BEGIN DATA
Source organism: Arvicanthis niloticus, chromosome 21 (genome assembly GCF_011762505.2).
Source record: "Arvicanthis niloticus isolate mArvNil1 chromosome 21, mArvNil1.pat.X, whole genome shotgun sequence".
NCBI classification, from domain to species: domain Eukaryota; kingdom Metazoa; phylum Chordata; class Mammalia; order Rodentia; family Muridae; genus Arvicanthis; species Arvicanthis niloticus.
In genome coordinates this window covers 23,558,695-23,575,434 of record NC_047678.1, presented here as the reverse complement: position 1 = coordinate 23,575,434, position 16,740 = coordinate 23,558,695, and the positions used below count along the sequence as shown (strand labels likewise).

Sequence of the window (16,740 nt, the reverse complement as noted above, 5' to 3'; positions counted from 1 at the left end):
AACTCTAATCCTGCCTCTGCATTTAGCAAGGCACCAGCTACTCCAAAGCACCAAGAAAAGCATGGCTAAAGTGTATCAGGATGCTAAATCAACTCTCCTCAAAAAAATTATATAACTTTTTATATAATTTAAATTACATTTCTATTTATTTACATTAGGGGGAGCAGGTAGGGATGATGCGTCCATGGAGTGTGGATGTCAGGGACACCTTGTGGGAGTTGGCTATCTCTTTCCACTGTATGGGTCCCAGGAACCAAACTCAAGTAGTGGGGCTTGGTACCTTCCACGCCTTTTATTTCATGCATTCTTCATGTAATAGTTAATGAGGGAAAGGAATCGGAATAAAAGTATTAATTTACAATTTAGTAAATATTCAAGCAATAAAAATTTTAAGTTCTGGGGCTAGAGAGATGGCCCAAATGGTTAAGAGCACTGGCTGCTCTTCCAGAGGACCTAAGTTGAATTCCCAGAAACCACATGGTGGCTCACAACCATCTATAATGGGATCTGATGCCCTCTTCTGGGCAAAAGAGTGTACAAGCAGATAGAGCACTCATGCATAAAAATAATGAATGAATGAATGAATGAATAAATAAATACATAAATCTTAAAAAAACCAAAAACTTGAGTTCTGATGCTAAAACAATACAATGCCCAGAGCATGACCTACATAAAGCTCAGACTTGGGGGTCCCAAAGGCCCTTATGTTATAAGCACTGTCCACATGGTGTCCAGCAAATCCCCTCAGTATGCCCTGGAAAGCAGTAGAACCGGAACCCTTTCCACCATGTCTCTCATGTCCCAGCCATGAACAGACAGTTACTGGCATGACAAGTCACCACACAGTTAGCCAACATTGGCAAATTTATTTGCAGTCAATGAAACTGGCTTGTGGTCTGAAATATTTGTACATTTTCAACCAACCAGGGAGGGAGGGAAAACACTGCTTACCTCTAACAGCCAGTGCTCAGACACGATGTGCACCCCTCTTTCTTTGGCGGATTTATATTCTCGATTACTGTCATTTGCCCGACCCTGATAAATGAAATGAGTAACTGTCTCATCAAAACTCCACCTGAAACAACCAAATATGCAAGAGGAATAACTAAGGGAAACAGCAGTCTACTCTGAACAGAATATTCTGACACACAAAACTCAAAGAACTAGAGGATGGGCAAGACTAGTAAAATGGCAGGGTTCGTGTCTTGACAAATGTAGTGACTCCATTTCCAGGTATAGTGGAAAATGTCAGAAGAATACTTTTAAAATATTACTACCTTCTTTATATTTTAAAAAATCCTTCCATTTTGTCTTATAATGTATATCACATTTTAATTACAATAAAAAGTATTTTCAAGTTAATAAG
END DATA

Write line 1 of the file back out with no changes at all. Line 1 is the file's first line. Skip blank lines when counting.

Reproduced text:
Source organism: Arvicanthis niloticus, chromosome 21 (genome assembly GCF_011762505.2).